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Tuesday, April 2, 2013
The Topsy-Turvy Life of Recent American Declinist Claims: The 5th Time It's Happened
Today's Buggy Topic
It's found here as RealClearWorld --- an outstanding twice daily blog full of links to international relations. Note too, once you're online there, there are lots of other RealClear categories at the top: on US politics, markets and economics, defense (yes, though you may have to run a google search for RealClearDefense), policy, energy, technology, science, history, and religion. Far and away, in prof bug's opinion, these Real Clear-offerings add up to the best site for up-to-date news and analyses pm all these topics . . . thanks to hundreds of links to various media sources and some original work.
More Specifically, For Today's Topic . . .
Is found in Buggy's lengthy reply to Dr. George Friedman's praiseworthy post on how the US remains the primary global power on all indices --- whether military power of all sort, or economic revival and percapita income, or technological innovation, or growing domestic energy sources, and so on --- do little more, that reply, than add some omissions in Dr. Friedman's wide-ranging persuasive analysis. Something else. You''ll likely profit reading all of Dr. Friedman's posts; they're, found weekly or so at RealClearWorld. He himself holds a Ph.D. from Cornell and is the head of the impressive Stratfor Global-Intelligence Institute.
And note: there are other good analytical studies that his institute produces, all highly recommended.
Keep In Mind Something Else: Worries (or Hopes) for American Decline --- all depending on the countries and the political views of pundits making the pronunciamentos ---Are Over 50 Years in the Making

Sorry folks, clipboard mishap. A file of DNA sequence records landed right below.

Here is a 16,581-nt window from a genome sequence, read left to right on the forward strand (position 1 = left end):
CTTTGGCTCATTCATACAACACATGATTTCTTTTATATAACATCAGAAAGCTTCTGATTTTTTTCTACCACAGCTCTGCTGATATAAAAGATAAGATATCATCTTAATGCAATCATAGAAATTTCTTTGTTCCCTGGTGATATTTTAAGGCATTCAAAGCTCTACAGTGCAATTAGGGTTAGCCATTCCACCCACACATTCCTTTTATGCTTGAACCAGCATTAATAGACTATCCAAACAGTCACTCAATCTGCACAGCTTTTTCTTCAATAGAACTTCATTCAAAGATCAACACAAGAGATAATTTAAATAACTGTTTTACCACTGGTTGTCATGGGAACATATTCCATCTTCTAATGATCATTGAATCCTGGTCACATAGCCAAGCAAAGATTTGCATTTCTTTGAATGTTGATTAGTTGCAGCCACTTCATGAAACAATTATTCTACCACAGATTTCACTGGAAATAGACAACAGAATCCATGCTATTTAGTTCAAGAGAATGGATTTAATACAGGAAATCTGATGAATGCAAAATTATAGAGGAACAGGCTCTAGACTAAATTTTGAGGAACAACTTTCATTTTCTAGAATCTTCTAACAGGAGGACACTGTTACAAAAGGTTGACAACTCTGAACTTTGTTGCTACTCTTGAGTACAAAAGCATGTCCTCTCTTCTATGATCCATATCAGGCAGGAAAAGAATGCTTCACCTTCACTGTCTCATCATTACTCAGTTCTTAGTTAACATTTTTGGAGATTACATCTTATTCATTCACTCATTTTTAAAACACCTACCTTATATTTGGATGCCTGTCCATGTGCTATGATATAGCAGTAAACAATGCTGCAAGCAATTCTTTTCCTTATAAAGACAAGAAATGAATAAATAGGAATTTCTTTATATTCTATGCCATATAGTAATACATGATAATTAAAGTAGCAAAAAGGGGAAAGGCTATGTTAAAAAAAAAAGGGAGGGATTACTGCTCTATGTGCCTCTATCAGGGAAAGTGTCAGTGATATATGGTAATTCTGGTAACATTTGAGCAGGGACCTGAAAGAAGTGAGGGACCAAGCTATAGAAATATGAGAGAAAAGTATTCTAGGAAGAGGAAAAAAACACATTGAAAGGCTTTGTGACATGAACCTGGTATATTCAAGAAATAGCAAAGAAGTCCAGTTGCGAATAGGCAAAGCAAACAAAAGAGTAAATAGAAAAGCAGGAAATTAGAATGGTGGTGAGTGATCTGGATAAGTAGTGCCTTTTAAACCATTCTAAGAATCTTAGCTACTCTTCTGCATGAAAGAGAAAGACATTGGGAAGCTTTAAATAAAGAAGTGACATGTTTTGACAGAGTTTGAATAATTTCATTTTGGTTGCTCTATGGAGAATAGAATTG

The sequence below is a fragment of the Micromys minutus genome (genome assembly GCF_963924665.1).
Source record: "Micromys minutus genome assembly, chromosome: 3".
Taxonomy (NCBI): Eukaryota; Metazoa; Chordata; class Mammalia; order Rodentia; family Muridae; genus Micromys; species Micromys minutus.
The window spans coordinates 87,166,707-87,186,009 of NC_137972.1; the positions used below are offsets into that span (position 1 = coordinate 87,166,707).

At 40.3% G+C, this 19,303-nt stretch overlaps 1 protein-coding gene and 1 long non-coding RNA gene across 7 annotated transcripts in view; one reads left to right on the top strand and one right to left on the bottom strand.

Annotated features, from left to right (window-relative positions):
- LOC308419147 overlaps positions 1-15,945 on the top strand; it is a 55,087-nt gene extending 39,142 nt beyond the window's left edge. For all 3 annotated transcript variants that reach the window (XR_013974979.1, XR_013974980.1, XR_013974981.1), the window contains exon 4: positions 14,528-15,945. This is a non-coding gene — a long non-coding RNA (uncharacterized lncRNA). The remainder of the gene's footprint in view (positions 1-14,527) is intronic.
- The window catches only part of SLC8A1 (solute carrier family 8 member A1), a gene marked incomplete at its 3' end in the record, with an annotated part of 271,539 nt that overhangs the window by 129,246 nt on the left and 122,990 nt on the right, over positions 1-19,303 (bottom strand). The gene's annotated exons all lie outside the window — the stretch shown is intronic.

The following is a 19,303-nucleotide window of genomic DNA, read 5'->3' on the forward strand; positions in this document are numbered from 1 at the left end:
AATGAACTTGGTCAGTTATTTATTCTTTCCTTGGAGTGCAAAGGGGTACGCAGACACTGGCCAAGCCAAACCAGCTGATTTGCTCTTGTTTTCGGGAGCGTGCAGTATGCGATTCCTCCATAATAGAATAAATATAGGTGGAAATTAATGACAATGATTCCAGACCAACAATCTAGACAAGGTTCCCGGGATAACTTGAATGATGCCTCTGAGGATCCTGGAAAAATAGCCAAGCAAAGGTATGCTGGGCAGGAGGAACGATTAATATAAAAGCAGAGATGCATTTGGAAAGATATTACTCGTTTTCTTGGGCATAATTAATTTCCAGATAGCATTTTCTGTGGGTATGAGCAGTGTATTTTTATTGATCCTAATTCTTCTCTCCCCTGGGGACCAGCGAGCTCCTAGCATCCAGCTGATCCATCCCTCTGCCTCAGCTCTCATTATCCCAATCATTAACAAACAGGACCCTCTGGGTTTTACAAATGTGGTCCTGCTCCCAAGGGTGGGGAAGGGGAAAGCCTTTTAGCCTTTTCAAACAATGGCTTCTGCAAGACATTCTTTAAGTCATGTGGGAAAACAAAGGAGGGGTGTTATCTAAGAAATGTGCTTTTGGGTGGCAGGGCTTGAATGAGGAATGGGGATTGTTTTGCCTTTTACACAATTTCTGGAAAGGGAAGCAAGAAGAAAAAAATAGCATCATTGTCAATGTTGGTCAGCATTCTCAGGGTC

These declinist dictums, delivered in ex-cathedra ways, have surged for years in duration, off and on, over a good five times since the mid-1950s . . . roughly one a decade. And would you believe it? Each time they have proved wrong.
- In the late 1950s, after the Soviet Union sent its Sputnik earth-satellite into outer space in 1957 --- a few years before the US sent its first space-satellite into orbit. There followed fears, widespread, of a growing Soviet dominance in nuclear-missiles, economic growth and innovation, American educational decline ("Johnny couldn't read as well as Ivan"), and the Cuban missile conflict of 1962. The end of these first and second declinist dicta--- a dangerous satellite gap, a growing nuclear gap --- was reached in 1969 when the US landed men on the moon.
- The third declinist claptrap burst into endless media chatter in the late 1970s, toward the end of the dismal Jimmy Carter presidency. The US was now in irreversible economic decline, compared to Japan and Germany and the growing EU. Its Carter-adminstration couldn't even mount a successful rescue mission of the hostage-captives in the new radical Islamist Iran; and worse yet, American intervention in Vietnam had ended in disastor the US. A British scholar at Yale, surveying the rise and fall of Great Powers since the Middle Age, added his own biased, noticeably exaggerated analysis to the media and political chatter.� Only Japan and the Rhineland countries in Europe --- Germany, France, Belgium, and Netherlands --- had the necessary large statist-economy and educational wherewithal to become the front-runners in global influence.
Then the Reagan era again reversed the declinist rhetoric. During the next 8 years, the US increased its economic lead in the OECD --- the organization that included all the democratic advanced countries in its membership. The Soviet Union crashed.� Communism everywhere crashed, except in Cuba and North Vietnam . . . China's post-Mao economy opening up, after 41 years of mass murder on a vast scale and endless economic stagnation.
Click the continue button below: